I debated the space I needed to live in for about 3 years, though the best way to figure it out , for me, (rather than theoretical or analytical research) was through experience. I now share a 1480 sq foot house with a roommate, he uses approximately 300 sq feet, approximately 80 sq feet are useless as of now and 600sq feet aren’t optimized (but I’m working on it). I’ve learned my bedroom and bathroom (a combined approximate 250 sq feet) are pretty much the perfect size and should I move I could lose roughly 300 sq feet and still have everything I care to have and all the space I need, this means my ideal “perfect” living space (with every luxury) would be about 800 sq feet, in that I could fit a small living room, a full gym, my bedroom furniture (bed, mini bar, desk, tv, dresser, nightstand, chaise and dressing screen) , my large wardrobe, a “library”-shelf, a kitchen, bathroom and laundry (give or take for laundry).
    Living in a rv I could further reduce to around 250 sq feet and live rather happily for a time I imagine, that will likely be a bit hard but it’s a project, lose the gym for a bike rack on the back, 2 walk ins for a capsule wardrobe, a bookshelf for a kindle, a large tv for a projector or a laptop (I have trouble seeing small or far away tvs), lose the furniture for built ins and the floor space for freedom, its an easy trade fand after living in one bedroom for a long while it’s not the hardest trade (though harder after living in this house), So to sum it up: I live in 1480, appropriately 1000 of which are mine, I could easily live in 800 and vacation for long periods of time (though not be able to completely live in) 250

  • Gergely Springer

    I live in Hungary. Wife, 3 kids, so 5 people and we have 74 SQM in a block flat apartment. Considering our earnings we belong to the top 20% in the country. Just sayin’… 🙂

  • Commenter

    US. First home, 979 square ft. No garage. 3 bdrms, 1 bath. Small kitchen with eating area barely enough for 3. Bought from a family of 5. Current home, 1824 square feet. 4 bdrms, 2 1/2 baths, adequate to good kitchen, good living/dining room, garage. Bought from a family of 5. Actually more space than I need now for just 2 and pets. But considered a small home by many realtors.

    • Howl

      My house is 1640 sq feet and huge for us. We have 5 adults living here. It’s one story and designed well.

      • Commenter

        Wow – a comment after 8 months!
        Recent building in my area are some HUGE homes, with very little in the way of a yard. They are so large compared to nearby homes, a friend thought they were putting up apartment buildings.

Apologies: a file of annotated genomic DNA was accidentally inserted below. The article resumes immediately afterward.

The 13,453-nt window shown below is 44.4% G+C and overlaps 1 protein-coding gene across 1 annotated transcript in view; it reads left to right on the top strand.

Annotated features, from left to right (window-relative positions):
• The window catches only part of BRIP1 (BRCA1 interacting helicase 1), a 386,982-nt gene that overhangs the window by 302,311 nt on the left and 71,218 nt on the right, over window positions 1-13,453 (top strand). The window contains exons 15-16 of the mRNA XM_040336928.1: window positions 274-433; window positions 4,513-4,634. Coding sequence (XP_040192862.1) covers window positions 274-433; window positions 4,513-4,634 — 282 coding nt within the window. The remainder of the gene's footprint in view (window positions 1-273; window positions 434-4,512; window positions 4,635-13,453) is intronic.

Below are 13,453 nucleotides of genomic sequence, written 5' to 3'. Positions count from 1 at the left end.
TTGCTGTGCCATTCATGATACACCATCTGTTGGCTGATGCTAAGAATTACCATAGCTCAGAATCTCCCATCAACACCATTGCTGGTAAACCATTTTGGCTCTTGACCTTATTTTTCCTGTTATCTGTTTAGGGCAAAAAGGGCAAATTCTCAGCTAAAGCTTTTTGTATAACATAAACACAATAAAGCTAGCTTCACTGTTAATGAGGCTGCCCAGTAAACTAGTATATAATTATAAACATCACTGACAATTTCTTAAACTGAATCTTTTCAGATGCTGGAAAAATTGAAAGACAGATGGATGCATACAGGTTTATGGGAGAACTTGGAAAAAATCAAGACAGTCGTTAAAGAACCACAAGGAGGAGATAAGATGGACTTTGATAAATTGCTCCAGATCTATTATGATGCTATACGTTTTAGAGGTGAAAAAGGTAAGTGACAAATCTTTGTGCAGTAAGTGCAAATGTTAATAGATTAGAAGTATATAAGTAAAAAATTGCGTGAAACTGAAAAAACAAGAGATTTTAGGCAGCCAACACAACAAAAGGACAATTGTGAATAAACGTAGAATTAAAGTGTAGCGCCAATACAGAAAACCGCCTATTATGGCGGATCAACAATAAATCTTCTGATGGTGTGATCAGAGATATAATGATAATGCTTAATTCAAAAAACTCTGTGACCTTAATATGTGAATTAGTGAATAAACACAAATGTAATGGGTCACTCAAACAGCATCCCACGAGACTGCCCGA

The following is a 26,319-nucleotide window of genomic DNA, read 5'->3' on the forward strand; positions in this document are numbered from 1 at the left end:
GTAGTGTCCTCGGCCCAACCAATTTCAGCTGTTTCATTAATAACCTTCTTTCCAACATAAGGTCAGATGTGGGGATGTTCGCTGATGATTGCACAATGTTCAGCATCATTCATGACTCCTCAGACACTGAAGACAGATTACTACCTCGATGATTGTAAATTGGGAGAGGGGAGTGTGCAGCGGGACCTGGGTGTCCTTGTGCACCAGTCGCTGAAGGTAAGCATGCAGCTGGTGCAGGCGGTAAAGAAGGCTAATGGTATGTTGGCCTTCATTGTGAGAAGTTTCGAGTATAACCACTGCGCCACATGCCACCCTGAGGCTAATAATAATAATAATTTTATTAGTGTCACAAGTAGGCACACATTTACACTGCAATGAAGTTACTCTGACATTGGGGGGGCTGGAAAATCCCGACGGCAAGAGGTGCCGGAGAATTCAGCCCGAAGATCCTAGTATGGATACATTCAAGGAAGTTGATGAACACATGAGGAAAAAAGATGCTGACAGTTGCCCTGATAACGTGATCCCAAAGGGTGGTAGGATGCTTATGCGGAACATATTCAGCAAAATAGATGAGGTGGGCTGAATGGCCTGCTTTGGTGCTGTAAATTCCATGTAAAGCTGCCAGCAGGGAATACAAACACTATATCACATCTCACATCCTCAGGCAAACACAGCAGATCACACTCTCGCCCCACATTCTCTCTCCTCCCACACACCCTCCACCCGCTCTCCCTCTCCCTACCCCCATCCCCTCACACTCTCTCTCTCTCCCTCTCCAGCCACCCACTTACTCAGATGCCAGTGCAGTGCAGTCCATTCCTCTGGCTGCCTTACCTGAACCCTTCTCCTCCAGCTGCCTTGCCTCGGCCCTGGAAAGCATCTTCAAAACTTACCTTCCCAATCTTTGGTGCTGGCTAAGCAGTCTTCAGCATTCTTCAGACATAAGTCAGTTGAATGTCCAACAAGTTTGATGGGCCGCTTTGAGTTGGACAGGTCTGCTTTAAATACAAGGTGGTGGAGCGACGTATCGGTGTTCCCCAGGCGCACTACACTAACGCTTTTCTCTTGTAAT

The family across the street, in a similar sized, but single story, also has 5 adults living there. As I said, the house is now too large, but it’s far better built than newer homes, and smaller homes are not being built – forcing seniors to move away.

  • Summer Lotus

    I think that the design of the house/living spaces is more crucial in feeling like a house is big enough in comparison to square footage. My partner and I live in a 107 year old (mostly in original condition) 1270 foot squared (118m squared) house, which where we live is quite small. But the spiral design creates flow between rooms. No space is wasted in halls, and the tall ceilings make it feel grand. Rooms are just perfect shaped for practical use (small closest are admittedly a challenge in consumer USA). There’s only one bath, but also small compact powder room on the main for guests–two people can’t really shower/bath at the same time anyways. The formal dinning room makes hosting large parties surprisingly easy. It’s not an open concept and honestly I’m starting to equate that term with “wasted space.” The previous owners moved out on the premise that the house was too small for kids–I can’t imagine a better design for a family.

  • K Mart

    Living as a single minimalist is fine but it shouldn’t be forced on everyone. Naive American kids are sold on this dream that Europe is Disneyland but are unaware the living conditions behind the curtain. Living in tiny apartments sipping expresso all day may be fine for a senior but not those with a family or large aspirations. India is packed with people on top of people.

  • Howl

    I just came back from England last Sunday and the Terraced houses terrified me. I could never live there. Everything at the store was 30% higher cost and for 30% less of the product than you would get in America. I was there for 11 days. Their standard of living is easily 60% lower than America. I liked the place. The people were awesome. But they missed all progress. In America we can guess the year the house was built by the decade as houses kept changing. The UK was nearly all 1910 Terraced houses. The detached houses looked like 1910 little train stations. I didn’t see 1 single normal house like the US has while I was there. I also when to Paris and didn’t see what would be considered a normal house. Don’t get me wrong, lovely countries, but I could never live there. If you want to know the standard of living, look at the size of the public garbage cans. There is a reason for this size difference. There is also a major reason for the missing changes in house styles. It’s a progress halted problem. Yes there are a few modern buildings in the big cities. Likely by foreign investors. The houses however were terrifying and the lack of progress through 110 years was shocking. Sure they’re modern on the inside but the outside sameness and stuck in 1910 says it all. I saw 14 storyl high apartment houses being built with bricks. Several of them, in the UK being built right now. Terrifying. Those would have been in the 1940’s in the US.

  • Howl

    It would be nice if they would show the tiny house movement and micro apartments which us Americans love to watch shows on.